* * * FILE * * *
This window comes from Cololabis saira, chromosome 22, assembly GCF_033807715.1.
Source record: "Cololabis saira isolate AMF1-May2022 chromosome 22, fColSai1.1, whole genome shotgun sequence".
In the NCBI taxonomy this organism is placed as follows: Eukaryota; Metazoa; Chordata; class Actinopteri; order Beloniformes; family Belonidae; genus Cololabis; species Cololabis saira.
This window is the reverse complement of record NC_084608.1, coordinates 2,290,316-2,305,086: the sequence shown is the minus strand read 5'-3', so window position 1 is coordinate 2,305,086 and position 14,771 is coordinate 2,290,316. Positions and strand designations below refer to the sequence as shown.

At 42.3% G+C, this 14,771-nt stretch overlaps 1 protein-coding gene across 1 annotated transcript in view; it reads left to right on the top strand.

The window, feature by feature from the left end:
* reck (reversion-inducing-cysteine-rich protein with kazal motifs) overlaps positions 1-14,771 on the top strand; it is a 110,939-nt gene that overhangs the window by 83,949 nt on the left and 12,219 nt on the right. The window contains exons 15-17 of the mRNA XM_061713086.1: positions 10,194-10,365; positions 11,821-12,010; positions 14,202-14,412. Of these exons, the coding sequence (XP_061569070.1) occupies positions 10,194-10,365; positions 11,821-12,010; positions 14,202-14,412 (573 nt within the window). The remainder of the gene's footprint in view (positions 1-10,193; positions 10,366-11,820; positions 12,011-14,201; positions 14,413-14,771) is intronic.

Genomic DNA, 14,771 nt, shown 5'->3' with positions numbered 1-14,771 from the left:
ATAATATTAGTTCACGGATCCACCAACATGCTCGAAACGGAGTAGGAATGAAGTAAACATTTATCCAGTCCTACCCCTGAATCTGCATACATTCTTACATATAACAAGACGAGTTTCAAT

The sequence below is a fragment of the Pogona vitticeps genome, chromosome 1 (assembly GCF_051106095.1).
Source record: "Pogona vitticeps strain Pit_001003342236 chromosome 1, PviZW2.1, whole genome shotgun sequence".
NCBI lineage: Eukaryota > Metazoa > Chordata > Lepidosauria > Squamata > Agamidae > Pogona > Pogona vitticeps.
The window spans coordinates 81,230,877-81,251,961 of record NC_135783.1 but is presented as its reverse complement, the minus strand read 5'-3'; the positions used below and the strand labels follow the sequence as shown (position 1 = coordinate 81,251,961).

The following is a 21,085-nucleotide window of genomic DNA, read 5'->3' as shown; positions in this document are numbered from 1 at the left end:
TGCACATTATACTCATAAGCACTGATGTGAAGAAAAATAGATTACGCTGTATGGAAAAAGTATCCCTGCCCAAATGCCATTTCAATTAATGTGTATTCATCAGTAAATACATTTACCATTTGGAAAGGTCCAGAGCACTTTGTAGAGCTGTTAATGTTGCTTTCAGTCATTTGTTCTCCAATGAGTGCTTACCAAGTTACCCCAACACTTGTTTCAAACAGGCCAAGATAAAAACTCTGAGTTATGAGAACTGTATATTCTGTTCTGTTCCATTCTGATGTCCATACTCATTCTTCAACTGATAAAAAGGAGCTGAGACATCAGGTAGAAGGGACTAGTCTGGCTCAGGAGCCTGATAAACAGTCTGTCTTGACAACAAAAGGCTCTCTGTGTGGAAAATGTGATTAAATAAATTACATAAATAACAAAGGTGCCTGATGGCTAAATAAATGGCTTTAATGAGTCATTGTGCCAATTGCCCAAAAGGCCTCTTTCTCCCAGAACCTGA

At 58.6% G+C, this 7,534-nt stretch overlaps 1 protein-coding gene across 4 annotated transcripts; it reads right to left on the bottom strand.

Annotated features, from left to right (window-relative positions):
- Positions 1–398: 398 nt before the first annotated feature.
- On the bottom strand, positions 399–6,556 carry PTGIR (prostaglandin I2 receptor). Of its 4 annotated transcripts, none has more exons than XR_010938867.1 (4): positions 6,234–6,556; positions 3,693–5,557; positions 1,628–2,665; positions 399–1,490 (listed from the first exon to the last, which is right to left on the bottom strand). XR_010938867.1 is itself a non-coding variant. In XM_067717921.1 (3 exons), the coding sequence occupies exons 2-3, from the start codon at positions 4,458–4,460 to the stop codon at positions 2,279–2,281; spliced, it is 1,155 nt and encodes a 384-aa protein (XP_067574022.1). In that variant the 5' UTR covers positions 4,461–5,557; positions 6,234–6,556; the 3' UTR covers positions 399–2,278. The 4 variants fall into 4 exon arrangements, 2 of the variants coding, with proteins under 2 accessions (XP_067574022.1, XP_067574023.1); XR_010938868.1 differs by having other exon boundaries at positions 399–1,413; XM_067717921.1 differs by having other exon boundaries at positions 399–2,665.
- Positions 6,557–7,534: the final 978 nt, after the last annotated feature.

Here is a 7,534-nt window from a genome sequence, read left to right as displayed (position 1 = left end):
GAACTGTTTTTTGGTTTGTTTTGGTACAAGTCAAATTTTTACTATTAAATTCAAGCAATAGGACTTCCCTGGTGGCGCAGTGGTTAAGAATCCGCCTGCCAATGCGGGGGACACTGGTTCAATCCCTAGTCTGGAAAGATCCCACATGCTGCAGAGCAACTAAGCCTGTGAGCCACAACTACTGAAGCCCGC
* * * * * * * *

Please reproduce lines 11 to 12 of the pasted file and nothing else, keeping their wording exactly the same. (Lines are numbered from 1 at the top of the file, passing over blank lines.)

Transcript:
Source record: "Pogona vitticeps strain Pit_001003342236 chromosome 1, PviZW2.1, whole genome shotgun sequence".
NCBI lineage: Eukaryota > Metazoa > Chordata > Lepidosauria > Squamata > Agamidae > Pogona > Pogona vitticeps.